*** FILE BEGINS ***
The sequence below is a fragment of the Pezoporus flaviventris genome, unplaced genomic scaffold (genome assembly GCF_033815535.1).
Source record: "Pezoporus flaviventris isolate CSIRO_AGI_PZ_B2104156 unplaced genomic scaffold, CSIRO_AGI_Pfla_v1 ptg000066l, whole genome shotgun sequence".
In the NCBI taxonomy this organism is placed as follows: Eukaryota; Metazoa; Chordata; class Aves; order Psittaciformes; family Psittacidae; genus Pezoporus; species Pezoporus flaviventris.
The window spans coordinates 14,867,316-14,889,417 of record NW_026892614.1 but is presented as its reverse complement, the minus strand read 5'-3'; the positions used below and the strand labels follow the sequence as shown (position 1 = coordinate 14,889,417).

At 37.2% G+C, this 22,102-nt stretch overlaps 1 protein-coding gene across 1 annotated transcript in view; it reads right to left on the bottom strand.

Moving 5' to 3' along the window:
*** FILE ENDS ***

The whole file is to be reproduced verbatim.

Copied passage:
The sequence below is a fragment of the Pezoporus flaviventris genome, unplaced genomic scaffold (genome assembly GCF_033815535.1).
Source record: "Pezoporus flaviventris isolate CSIRO_AGI_PZ_B2104156 unplaced genomic scaffold, CSIRO_AGI_Pfla_v1 ptg000066l, whole genome shotgun sequence".
In the NCBI taxonomy this organism is placed as follows: Eukaryota; Metazoa; Chordata; class Aves; order Psittaciformes; family Psittacidae; genus Pezoporus; species Pezoporus flaviventris.
The window spans coordinates 14,867,316-14,889,417 of record NW_026892614.1 but is presented as its reverse complement, the minus strand read 5'-3'; the positions used below and the strand labels follow the sequence as shown (position 1 = coordinate 14,889,417).

At 37.2% G+C, this 22,102-nt stretch overlaps 1 protein-coding gene across 1 annotated transcript in view; it reads right to left on the bottom strand.

Moving 5' to 3' along the window: